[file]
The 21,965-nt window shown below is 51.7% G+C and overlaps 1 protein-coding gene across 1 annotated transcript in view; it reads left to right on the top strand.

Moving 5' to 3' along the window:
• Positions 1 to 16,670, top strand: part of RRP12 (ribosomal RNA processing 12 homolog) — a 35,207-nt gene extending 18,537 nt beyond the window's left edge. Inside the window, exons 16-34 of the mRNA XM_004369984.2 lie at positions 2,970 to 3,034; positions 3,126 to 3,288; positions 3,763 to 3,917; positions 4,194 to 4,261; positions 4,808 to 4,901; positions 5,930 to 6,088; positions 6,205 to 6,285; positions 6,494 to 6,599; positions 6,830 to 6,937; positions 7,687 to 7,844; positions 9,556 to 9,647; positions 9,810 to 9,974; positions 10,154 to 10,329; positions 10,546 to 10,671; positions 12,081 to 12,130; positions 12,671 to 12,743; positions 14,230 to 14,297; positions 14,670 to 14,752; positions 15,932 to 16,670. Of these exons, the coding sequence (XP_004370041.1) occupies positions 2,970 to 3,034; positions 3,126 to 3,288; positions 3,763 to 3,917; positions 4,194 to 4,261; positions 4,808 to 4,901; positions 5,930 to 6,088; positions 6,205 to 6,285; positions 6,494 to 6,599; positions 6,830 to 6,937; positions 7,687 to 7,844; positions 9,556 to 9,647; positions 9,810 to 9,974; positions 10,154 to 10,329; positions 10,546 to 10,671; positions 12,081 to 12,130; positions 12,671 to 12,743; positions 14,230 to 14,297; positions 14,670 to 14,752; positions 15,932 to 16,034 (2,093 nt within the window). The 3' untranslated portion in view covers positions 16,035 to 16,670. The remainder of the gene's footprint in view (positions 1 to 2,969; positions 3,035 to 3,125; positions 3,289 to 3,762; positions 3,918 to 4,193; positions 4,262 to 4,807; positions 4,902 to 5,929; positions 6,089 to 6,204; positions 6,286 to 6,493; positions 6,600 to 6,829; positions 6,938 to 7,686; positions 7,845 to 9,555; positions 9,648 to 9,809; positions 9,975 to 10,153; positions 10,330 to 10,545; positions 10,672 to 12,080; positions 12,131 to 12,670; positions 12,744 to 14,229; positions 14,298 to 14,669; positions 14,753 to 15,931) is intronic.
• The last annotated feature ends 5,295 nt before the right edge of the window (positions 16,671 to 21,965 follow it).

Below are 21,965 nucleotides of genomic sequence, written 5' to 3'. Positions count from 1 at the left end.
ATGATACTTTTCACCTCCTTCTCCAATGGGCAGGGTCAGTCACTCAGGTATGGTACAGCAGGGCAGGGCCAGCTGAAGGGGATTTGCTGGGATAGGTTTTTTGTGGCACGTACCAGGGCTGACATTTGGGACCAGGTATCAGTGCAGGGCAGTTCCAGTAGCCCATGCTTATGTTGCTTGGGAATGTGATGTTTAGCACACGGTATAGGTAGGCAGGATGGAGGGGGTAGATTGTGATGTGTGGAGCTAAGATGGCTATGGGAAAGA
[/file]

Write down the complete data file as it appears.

The 21,965-nt window shown below is 51.7% G+C and overlaps 1 protein-coding gene across 1 annotated transcript in view; it reads left to right on the top strand.

Moving 5' to 3' along the window:
• Positions 1 to 16,670, top strand: part of RRP12 (ribosomal RNA processing 12 homolog) — a 35,207-nt gene extending 18,537 nt beyond the window's left edge. Inside the window, exons 16-34 of the mRNA XM_004369984.2 lie at positions 2,970 to 3,034; positions 3,126 to 3,288; positions 3,763 to 3,917; positions 4,194 to 4,261; positions 4,808 to 4,901; positions 5,930 to 6,088; positions 6,205 to 6,285; positions 6,494 to 6,599; positions 6,830 to 6,937; positions 7,687 to 7,844; positions 9,556 to 9,647; positions 9,810 to 9,974; positions 10,154 to 10,329; positions 10,546 to 10,671; positions 12,081 to 12,130; positions 12,671 to 12,743; positions 14,230 to 14,297; positions 14,670 to 14,752; positions 15,932 to 16,670. Of these exons, the coding sequence (XP_004370041.1) occupies positions 2,970 to 3,034; positions 3,126 to 3,288; positions 3,763 to 3,917; positions 4,194 to 4,261; positions 4,808 to 4,901; positions 5,930 to 6,088; positions 6,205 to 6,285; positions 6,494 to 6,599; positions 6,830 to 6,937; positions 7,687 to 7,844; positions 9,556 to 9,647; positions 9,810 to 9,974; positions 10,154 to 10,329; positions 10,546 to 10,671; positions 12,081 to 12,130; positions 12,671 to 12,743; positions 14,230 to 14,297; positions 14,670 to 14,752; positions 15,932 to 16,034 (2,093 nt within the window). The 3' untranslated portion in view covers positions 16,035 to 16,670. The remainder of the gene's footprint in view (positions 1 to 2,969; positions 3,035 to 3,125; positions 3,289 to 3,762; positions 3,918 to 4,193; positions 4,262 to 4,807; positions 4,902 to 5,929; positions 6,089 to 6,204; positions 6,286 to 6,493; positions 6,600 to 6,829; positions 6,938 to 7,686; positions 7,845 to 9,555; positions 9,648 to 9,809; positions 9,975 to 10,153; positions 10,330 to 10,545; positions 10,672 to 12,080; positions 12,131 to 12,670; positions 12,744 to 14,229; positions 14,298 to 14,669; positions 14,753 to 15,931) is intronic.
• The last annotated feature ends 5,295 nt before the right edge of the window (positions 16,671 to 21,965 follow it).

Below are 21,965 nucleotides of genomic sequence, written 5' to 3'. Positions count from 1 at the left end.
ATGATACTTTTCACCTCCTTCTCCAATGGGCAGGGTCAGTCACTCAGGTATGGTACAGCAGGGCAGGGCCAGCTGAAGGGGATTTGCTGGGATAGGTTTTTTGTGGCACGTACCAGGGCTGACATTTGGGACCAGGTATCAGTGCAGGGCAGTTCCAGTAGCCCATGCTTATGTTGCTTGGGAATGTGATGTTTAGCACACGGTATAGGTAGGCAGGATGGAGGGGGTAGATTGTGATGTGTGGAGCTAAGATGGCTATGGGAAAGA